Reflections on the Cultural Revolution: A Ten Thousand Character Petition

Following is a full English translation of Zhou Ruijin’s article “Reflections on the Cultural Revolution: A Ten Thousand Character Petition” mentioned in the previous article which also contains the full original Chinese text:  China Constitutionalist Article “Reflections on the Cultural Revolution” Already Being Rectified Behind the Bamboo Firewall

In ancient China, officials would present “ten thousand character petitions” sometimes at great personal risk, to criticize current policies and suggest a change in thinking.  The most famous in 70 years of PRC history was the letter that General Peng Dehuai presented to Chairman Mao  criticizing Mao’s disastrous Great Leap Forward policies.  This led to Peng’s purge in 1959.

Zhou, a 77-year old professor and researcher at the Chinese Academy of Social Sciences, has also been a journalist and a Deputy Editor at the People’s Daily.  This article was widely circulated on the Internet within China but has since disappeared, most likely because of an order to the media from the Chinese propaganda authorities.

Reflections on the Cultural Revolution: A Ten Thousand Character Petition

By Huangfuxinping  [Zhou Ruijin 周瑞金 ]

The Cultural Revolution clearly demonstrates just how bad the political life of a country can become if there is no democracy, no rule of law and power is not subject to constraint.

2016 is a special year:  it is the fiftieth anniversary of the start of the historically unprecedented Great Proletarian Cultural Revolution and the fortieth anniversary of the end of the Cultural Revolution.   Ten years of the Cultural Revolution that began fifty years ago was a terrible disaster for both the Chinese state and the Chinese nation.   The ending forty years ago of the Cultural Revolution made possible the reform and opening that followed.  This in turn made possible the China of today.

Therefore, when we speak about reform, we cannot avoid discussing the Cultural Revolution.  Not only is it unavoidable but it is inseparable from any discussion of reform.  The end of the Cultural Revolution essentially put an end to the class struggle that had divided Chinese society.   For a long period following the end of the Cultural Revolution there was a broad consensus in Chinese society against the Cultural Revolution – kind of like the greatest common factor in arithmetic.  Further deepening of reform was a quest for the greatest common denominator.

But was the Cultural Revolution actually rejected in its entirety?   To get at that question we must ask if society made a deep and thorough reflection upon the nature of the Cultural Revolution itself.   Absent a deep examination of the nature of the Cultural Revolution, it cannot be rejected in its entirety.    Reflection on some aspects of the Cultural Revolution was avoided.  There always arose the question of how to reject it and to just what degree to reject it.   The differing views on the Cultural Revolution that we have been hearing in recent years reflect that.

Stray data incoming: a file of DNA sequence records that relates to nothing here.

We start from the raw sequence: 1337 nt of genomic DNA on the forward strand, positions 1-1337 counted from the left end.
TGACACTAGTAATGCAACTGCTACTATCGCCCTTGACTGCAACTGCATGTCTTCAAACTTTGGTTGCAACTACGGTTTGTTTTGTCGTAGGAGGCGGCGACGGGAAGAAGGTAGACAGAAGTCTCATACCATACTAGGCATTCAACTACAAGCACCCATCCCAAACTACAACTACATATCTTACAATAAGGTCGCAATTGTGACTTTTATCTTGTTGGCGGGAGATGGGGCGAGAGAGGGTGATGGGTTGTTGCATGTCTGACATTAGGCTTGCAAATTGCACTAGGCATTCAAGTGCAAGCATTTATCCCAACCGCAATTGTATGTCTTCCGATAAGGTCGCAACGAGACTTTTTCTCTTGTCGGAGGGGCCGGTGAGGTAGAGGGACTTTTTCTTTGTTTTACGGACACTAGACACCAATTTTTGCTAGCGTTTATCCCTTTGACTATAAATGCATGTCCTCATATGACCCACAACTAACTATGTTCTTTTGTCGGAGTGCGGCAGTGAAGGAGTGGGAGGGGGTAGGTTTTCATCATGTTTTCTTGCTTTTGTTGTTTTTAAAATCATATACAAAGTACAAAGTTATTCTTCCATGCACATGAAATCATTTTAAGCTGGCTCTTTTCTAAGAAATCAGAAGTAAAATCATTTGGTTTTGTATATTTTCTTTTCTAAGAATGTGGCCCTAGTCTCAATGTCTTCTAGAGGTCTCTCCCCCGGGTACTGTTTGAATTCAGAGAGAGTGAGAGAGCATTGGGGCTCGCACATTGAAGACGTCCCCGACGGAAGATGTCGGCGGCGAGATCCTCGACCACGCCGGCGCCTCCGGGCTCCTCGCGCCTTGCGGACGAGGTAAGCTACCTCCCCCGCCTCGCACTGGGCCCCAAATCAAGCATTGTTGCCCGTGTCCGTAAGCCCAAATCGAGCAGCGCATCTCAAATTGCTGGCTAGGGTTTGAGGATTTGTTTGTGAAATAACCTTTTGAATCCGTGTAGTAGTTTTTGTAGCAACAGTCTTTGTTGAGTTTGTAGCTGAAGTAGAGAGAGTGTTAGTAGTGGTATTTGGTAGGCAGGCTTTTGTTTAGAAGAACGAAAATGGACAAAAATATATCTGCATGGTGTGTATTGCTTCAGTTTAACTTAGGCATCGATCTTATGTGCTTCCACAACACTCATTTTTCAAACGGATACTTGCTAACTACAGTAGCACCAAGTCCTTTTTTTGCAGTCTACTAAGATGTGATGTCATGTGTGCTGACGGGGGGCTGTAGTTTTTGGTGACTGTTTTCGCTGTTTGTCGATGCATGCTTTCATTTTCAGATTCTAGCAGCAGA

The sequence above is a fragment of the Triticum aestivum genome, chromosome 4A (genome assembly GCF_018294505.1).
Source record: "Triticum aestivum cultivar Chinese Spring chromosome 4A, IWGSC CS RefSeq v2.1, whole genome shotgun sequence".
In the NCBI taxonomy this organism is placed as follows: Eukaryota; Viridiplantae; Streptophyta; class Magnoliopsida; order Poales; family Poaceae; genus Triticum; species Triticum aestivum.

I. The Cultural Revolution Made Us Realize the Harm that Dictatorships Cause

For some time after the end of the Cultural Revolution, reflections upon the Cultural Revolution on one hand made the “Gang of Four” the focus of all criticism.  All hatred was focused on them and all the dirty water was splashed on their faces.  Most people thought that Chairman Mao meant well when he started the Cultural Revolution but the plotting of the “Gang of Four” diverted it from its proper course and lead to serious mistakes.

The other aspect surrounds accusations made as a result of the hardships that people have suffered.   There was a man named Qu Xiao 曲啸 who became a household name.   The movie “The Horse Herder” 《牧马人》was made about him.   Qu Xiao made speeches throughout China and even went to the USA.  In tears he said that although he said that although as a child of the Communist Party he had suffered many severe hardships and had only narrowly escaped death, he love for and loyalty to the Communist Party has never wavered.   Qu Xiao said “The Party is my mother.  If a mother mistakenly hits her child, the child will not and cannot nurse a grudge against the mother!”

A member of the audience, the Taiwan historian Professor Wang Rongzu  王荣祖could not contain himself and asked, “If a mother hits her child for a long time is she still a loving mother?   If this woman is so cruel, how can she expect the abused child to be loyal to her?   For a mother to treat her child this way is illegal in all civilized countries and is punishable by law.”   After this, Qu Xiao’s positive propaganda became a negative and he had to break off his speaking schedule and hurriedly leave the USA.  After returning to China, he became seriously ill, made no more public appearances and slowly faded from view.

This example shows how very superficial reflections on the Cultural Revolution have been.  Criticisms of the Cultural Revolution have been confined to specific events.  Only very has the fundamental nature of the Cultural Revolution ever been addressed.

After the resolution made at the Sixth Plenary Session of the Eleventh Congress of the Communist Party of China, most people believed that the Cultural Revolution’s ten years of chaos was the result of extreme leftist ideology.    For them, the lesson of the Cultural Revolution was that China should concentrate on building the economy and greatly strengthen the productive capacity of society.  China should strengthen democracy and the construction of the legal system so that the country would be ruled according to the law.